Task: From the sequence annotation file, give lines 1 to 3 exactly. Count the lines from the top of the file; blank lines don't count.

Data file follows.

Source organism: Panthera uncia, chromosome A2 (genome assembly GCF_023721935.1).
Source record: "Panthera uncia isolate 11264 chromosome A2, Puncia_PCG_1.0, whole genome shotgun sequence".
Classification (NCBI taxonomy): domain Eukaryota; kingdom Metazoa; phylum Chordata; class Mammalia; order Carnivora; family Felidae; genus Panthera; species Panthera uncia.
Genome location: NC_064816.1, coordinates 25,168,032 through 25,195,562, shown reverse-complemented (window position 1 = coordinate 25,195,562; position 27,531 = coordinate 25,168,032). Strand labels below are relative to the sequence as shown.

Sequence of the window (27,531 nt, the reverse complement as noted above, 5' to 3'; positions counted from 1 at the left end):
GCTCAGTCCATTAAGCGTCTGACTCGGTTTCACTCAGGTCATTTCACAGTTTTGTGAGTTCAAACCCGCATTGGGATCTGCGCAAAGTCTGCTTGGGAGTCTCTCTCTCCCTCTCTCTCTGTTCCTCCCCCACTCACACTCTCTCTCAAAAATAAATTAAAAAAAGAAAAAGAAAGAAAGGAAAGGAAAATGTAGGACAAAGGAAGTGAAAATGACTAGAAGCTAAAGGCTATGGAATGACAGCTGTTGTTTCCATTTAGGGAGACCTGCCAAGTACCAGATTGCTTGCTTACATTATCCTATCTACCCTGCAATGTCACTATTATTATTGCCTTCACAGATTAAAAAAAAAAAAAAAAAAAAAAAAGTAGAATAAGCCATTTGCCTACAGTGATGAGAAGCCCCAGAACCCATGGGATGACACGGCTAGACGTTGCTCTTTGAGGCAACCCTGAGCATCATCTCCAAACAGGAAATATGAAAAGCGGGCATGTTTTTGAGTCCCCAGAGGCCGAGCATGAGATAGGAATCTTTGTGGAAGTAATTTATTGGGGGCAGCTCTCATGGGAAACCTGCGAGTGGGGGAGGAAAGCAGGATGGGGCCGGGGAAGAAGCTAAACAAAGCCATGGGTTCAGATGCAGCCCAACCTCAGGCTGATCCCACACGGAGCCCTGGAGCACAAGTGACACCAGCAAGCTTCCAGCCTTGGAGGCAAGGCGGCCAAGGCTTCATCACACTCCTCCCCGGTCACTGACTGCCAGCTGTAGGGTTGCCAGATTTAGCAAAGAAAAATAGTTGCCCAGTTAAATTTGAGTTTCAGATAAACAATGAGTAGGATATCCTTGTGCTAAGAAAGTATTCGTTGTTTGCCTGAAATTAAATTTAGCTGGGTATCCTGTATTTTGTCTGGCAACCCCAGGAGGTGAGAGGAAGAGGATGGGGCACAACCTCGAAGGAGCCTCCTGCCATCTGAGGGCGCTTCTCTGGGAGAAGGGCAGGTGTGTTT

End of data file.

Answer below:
Source organism: Panthera uncia, chromosome A2 (genome assembly GCF_023721935.1).
Source record: "Panthera uncia isolate 11264 chromosome A2, Puncia_PCG_1.0, whole genome shotgun sequence".
Classification (NCBI taxonomy): domain Eukaryota; kingdom Metazoa; phylum Chordata; class Mammalia; order Carnivora; family Felidae; genus Panthera; species Panthera uncia.